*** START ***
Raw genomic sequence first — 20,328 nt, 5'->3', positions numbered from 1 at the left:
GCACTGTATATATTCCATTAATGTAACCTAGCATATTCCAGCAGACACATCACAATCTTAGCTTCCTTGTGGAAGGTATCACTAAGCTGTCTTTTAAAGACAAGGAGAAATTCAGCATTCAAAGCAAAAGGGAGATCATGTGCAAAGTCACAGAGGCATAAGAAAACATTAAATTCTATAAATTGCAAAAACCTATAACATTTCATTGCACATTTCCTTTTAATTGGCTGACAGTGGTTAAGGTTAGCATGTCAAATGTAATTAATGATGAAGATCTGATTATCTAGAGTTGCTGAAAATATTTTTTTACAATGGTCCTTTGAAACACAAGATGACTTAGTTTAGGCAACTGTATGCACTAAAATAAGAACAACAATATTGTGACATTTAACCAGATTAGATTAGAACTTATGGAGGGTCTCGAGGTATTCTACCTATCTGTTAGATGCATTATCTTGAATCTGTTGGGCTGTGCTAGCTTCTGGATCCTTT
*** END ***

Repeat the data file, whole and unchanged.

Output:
Raw genomic sequence first — 20,328 nt, 5'->3', positions numbered from 1 at the left:
GCACTGTATATATTCCATTAATGTAACCTAGCATATTCCAGCAGACACATCACAATCTTAGCTTCCTTGTGGAAGGTATCACTAAGCTGTCTTTTAAAGACAAGGAGAAATTCAGCATTCAAAGCAAAAGGGAGATCATGTGCAAAGTCACAGAGGCATAAGAAAACATTAAATTCTATAAATTGCAAAAACCTATAACATTTCATTGCACATTTCCTTTTAATTGGCTGACAGTGGTTAAGGTTAGCATGTCAAATGTAATTAATGATGAAGATCTGATTATCTAGAGTTGCTGAAAATATTTTTTTACAATGGTCCTTTGAAACACAAGATGACTTAGTTTAGGCAACTGTATGCACTAAAATAAGAACAACAATATTGTGACATTTAACCAGATTAGATTAGAACTTATGGAGGGTCTCGAGGTATTCTACCTATCTGTTAGATGCATTATCTTGAATCTGTTGGGCTGTGCTAGCTTCTGGATCCTTT